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Cassandra Jackson

Born in Cogsdell, Georgia, Ossie Davis grew up in nearby Waycross. He studied at Howard University for three years, then traveled to New York to pursue a career in the theater. With the encouragement of Alain Locke, Davis obtained a position with the Rose McClendon Players of Harlem, while writing in his spare time. The following year, he joined the U.S. Army, serving in the Medical Corps and in Special Services. While stationed in Liberia, he wrote and produced Goldbrickers of 1944, a musical variety show. Discharged in 1945, Davis returned to New York and gained the lead role in the play Jeb, which propelled his stage career. Also starring in the play was Davis's future wife, Ruby Dee, with whom he would continue to costar in plays and later in film. Among Davis's stage, film, and television credits are The Joe Louis Story ...

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Niambi Lee-Kong

actor, playwright, producer, director, and civil rights activist. Ossie Davis, though commonly known for his work in the dramatic arts, was a humanitarian and activist who used his talents and fame to fight for the humane treatment of his people and for recognition of their contributions to society.

Raiford Chatman Davis was born in Cogdell, Georgia, to Kince Charles Davis and Laura Cooper Davis. Though neither parent was formally educated, Davis's father was a preacher and a railroad construction engineer. Davis's name “Ossie” came from a clerk's misunderstanding the pronunciation of the initials “R. C.” when recording his birth.

In 1935 Davis graduated from Central High School in Waycross, Georgia. He then attended Howard University, where he met Alain Locke a professor of philosophy who had been the first black Rhodes scholar Locke recognized Ossie s talent introduced him to black theater and encouraged ...

Article

Hilary Mac Austin

Suzanne de Passe learned from her mentor, Berry Gordy, that “a business based on principles is more important than a business based on revenue.” She has held true to that motto. Amazingly, in the cutthroat, white-male-dominated world of Hollywood, she has not only survived but succeeded magnificently.

One of the first and still one of the only African American women powerbrokers in the television and film businesses, Suzanne Celeste de Passe grew up middle-class in Harlem. Her parents, both West Indian, were divorced when she was three. Her mother was a schoolteacher and her father worked for Seagrams. He remarried six years after the divorce and is credited with providing de Passe with a strong role model. De Passe attended an elite, integrated private school in Manhattan, the New Lincoln School. While still young, she began modeling clothes designed by DeVera Edwards.

De Passe entered Syracuse University as ...

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Claranne Perkins

music executive, television and film producer, and screenwriter, was born in New York, New York. Her father worked for Seagram's and her mother was a schoolteacher. Her paternal grandfather was a physician in Harlem.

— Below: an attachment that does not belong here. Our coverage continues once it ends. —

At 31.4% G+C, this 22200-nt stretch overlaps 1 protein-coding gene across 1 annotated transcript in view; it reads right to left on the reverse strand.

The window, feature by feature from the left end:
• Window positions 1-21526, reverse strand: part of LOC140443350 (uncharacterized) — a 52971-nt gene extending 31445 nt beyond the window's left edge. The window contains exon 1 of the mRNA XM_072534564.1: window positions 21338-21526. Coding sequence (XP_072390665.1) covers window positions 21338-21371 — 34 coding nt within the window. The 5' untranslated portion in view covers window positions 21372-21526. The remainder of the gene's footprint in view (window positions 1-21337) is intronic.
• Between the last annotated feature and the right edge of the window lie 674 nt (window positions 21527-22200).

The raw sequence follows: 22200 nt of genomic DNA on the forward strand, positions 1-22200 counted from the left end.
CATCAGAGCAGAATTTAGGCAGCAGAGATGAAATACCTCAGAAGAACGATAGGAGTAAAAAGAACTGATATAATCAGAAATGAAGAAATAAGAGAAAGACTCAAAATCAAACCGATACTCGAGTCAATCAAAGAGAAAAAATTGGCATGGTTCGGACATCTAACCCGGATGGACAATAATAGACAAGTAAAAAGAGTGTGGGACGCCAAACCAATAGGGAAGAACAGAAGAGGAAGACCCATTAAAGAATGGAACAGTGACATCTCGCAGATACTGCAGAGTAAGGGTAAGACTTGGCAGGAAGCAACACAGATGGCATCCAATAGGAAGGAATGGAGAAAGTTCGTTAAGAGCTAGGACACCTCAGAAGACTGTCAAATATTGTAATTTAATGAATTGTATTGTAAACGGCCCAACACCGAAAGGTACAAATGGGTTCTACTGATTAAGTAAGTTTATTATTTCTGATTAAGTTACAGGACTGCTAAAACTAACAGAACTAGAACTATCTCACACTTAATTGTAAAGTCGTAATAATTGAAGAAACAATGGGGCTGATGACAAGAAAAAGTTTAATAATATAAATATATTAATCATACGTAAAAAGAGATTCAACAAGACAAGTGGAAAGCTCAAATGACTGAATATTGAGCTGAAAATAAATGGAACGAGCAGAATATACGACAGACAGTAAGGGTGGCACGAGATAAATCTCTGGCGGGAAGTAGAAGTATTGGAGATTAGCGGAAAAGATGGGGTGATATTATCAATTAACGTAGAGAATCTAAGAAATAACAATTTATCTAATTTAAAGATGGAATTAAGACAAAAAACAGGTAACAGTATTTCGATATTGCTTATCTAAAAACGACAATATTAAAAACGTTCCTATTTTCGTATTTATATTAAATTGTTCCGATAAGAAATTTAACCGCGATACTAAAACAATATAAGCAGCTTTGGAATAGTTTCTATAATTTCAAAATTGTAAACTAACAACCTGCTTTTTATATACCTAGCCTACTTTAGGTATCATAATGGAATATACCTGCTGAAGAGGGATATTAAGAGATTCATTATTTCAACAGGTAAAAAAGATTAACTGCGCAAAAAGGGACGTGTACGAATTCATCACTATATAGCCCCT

Her parents divorced when she was three but managed to maintain a supportive environment for their daughter. She spent the week with her mother and the weekend with her father. He remarried when de Passe was nine, and the three adults formed a supportive alliance that continued to nurture de Passe.

She lived the elite life of prominent black families in New York. She summered on Martha's Vineyard; attended the private, progressive, and integrated New Lincoln School; graduated from Manhattan High School; and entered Syracuse University in 1964 She found the university and its extremely small African American student body not to her liking so transferred to Manhattan Community College to major ...

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G. Robert Hohler

film and television producer, writer and social entrepreneur, born in St. Louis, Missouri, the only son of Julia Veva and Dr. Henry E. Hampton, a prominent physician and surgeon. Hampton's parents were leaders in efforts to change a city that was still racially segregated in the 1940s. They joined the Catholic Church because of its commitment to desegregation and enrolled their children, Henry and his two sisters, Veva and Judi, in Catholic schools. The young Hamptons were the first black students to be enrolled at an all-white suburban parochial school.

The Hamptons created a family environment that emphasized the arts trips to Sunday Symphony were a regular occurrence and intellectual accomplishment Both parents were strong willed and held their children to high standards of personal behavior and academic achievement Henry s older sister Veva went on to Wellesley College attended medical school and became a clinical ...

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Zebulon Miletsky

executive producer of the award-winning public television series Eyes on the Prize. Henry Eugene Hampton Jr. was born in Saint Louis, Missouri. Stricken with polio as a teenager, Hampton suffered from some paralysis into adulthood. After graduating from Washington University in 1961, Hampton went to work for the Boston-based Unitarian Universalist Association as spokesperson and media liaison. In 1968 he served as press officer for an international peace delegation, meeting with political and religious leaders. It was in that same year that Hampton founded Blackside, Inc., a film production company that over subsequent years produced more than sixty films, including the landmark series Eyes on the Prize: America's Civil Rights Years which documented the struggles of African Americans to gain civil rights in America The documentary series was completed at great personal and financial cost to Hampton who nearly went bankrupt producing it mortgaging his house to keep ...

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Anthony Brown